Highlands and Islands Labour MSP, Rhoda Grant, asked a Scottish Parliament committee if it could examine whether obstetric and paediatric support could be put in place at Caithness General to stop most pregnant woman travelling to Raigmore hospital to give birth.
Mrs Grant’s statement was read out at the public petitions committee today which considered the petition to review maternity models in remote and rural areas.
The petition, lodged by Maria Aiken on behalf of Caithness Health Action Team, called on “the Scottish Parliament to urge the Scottish Government to ask all relevant health boards to review their maternity model to ensure that it meets the needs of remote and rural communities”.
Mrs Grant said:
“A total of 90% of Caithness women currently give birth in Raigmore hospital, over 100 miles away in Inverness and really that needs to be addressed. There has never been a risk assessment on emergency transfers or indeed on the journeys south that pregnant women face, sometimes in appalling weather conditions.
“A focus group feedback on maternity services in November 2019 found the issue of road, and possible ambulance transfer, was a huge concern that “could not be overemphasised”.
“There was an overriding opinion that many women were requesting an induction or an elective section in order that they could plan their journey and not have the stress and anxiety of undertaking the journey in an unplanned way whilst in labour. Transferring women in labour by air to Raigmore and also transferring medical experts into Caithness by air also have their problems which seem insurmountable at the moment.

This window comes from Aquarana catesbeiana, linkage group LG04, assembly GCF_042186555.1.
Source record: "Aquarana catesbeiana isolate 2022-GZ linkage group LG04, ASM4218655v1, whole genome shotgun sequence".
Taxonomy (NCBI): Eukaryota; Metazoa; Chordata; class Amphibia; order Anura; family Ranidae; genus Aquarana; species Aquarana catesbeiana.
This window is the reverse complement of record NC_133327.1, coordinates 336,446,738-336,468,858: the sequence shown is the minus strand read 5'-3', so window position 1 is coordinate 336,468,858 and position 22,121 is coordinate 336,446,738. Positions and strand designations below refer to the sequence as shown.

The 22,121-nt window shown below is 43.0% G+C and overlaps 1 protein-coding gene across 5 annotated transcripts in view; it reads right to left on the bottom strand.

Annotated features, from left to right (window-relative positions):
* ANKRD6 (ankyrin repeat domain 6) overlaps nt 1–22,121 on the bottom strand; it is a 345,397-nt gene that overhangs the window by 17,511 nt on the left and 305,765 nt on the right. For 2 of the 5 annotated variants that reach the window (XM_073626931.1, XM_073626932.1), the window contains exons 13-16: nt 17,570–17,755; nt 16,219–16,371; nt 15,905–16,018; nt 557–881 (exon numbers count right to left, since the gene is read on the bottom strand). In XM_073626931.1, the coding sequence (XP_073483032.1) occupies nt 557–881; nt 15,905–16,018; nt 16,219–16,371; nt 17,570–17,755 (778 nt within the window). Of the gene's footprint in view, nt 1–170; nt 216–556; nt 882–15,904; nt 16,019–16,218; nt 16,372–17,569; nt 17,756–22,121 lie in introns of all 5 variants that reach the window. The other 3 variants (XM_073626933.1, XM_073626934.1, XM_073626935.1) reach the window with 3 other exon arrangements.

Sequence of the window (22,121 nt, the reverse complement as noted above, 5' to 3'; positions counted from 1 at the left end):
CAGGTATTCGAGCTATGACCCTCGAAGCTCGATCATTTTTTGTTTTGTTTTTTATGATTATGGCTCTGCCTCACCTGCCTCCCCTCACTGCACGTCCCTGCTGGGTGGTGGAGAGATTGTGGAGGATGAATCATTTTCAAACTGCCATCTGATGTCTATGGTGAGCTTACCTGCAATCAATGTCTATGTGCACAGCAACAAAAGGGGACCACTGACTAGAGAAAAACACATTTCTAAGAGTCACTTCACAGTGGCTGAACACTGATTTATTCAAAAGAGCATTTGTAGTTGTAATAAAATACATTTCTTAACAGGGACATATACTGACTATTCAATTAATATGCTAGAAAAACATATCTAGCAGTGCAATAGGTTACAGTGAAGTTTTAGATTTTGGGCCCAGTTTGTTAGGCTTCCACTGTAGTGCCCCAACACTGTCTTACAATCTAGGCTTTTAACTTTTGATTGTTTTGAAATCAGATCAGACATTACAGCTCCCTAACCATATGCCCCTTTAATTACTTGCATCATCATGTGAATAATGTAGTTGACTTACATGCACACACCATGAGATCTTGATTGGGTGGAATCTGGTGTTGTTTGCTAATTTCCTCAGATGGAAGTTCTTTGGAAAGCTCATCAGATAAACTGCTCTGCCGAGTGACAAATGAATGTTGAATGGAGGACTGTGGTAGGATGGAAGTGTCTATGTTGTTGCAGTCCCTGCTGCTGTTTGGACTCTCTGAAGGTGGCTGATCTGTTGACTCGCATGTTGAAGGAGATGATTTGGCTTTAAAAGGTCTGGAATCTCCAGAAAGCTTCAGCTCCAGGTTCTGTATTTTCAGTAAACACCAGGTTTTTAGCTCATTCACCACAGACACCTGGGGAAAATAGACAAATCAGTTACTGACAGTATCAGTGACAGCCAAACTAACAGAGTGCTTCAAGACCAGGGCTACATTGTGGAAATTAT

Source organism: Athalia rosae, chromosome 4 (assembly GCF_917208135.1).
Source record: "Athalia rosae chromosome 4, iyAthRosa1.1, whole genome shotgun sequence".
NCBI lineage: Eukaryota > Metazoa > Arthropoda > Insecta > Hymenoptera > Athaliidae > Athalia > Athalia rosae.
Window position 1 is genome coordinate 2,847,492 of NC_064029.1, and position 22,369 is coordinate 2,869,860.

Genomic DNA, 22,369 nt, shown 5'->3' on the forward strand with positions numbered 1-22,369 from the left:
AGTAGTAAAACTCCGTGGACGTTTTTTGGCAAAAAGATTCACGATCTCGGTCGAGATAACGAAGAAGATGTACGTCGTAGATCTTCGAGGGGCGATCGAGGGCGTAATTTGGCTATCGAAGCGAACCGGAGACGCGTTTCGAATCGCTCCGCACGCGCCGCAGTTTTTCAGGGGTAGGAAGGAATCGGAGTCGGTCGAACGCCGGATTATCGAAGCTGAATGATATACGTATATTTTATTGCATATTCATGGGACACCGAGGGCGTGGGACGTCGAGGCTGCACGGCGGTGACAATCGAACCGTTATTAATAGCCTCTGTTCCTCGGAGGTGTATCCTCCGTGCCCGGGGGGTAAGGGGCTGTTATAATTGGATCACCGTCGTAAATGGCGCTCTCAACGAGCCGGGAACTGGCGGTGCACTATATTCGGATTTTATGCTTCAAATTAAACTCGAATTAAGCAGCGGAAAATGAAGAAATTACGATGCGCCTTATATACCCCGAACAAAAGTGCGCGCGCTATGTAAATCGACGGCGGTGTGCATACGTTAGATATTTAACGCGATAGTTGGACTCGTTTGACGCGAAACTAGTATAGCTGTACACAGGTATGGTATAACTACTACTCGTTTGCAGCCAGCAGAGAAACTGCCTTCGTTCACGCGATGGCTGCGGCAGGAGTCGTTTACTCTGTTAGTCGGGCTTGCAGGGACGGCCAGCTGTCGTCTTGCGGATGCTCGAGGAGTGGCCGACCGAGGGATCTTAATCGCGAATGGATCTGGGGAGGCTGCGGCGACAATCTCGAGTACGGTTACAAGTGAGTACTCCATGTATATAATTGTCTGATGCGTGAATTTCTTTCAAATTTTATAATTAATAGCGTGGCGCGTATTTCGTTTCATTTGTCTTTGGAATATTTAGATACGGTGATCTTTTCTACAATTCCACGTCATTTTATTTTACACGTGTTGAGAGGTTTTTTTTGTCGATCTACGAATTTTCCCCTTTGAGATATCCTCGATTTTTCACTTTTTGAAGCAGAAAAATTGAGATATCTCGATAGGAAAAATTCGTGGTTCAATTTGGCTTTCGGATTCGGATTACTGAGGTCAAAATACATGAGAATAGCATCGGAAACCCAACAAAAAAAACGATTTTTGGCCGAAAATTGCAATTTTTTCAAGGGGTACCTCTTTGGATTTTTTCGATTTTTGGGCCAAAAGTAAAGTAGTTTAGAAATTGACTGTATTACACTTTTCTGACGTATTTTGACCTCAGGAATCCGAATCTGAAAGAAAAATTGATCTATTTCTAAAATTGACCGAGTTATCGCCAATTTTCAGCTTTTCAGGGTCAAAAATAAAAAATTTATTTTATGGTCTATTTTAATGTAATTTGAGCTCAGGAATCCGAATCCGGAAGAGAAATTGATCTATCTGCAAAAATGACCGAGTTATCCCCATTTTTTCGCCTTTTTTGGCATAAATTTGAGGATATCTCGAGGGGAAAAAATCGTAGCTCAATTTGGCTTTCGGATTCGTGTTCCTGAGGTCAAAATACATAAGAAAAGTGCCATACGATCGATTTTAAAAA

“The CHAT health campaigners in Caithness, after many years of raising the concerns of parents and their families, are now asking that Obstetrics support the Community Midwife Unit based at Caithness General to provide a 21st century experience for maternity services in the far north. This would need to have the equivalent Paediatric support, something that appears never to have been considered.
“I ask that the committee examine whether Obstetric and Paediatric support could be put in place at Caithness General and, at the very least, that a risk assessment of emergency transfers takes place.”
The committee, at a previous sitting, had unanimously agreed to get back to the Scottish Government to ask what progress had been made on several initiatives which were looking at solutions for rural areas.
However, today the committee’s MSPs thanked campaigners for bringing the petition forward, but decided to close the petition, saying that the Scottish Government had moved to identify a number work streams to tackle the issues raised.
Although, it was also agreed that the issues were not going to go away and would continue to be highlighted and discussed in the future.
More information on the petition: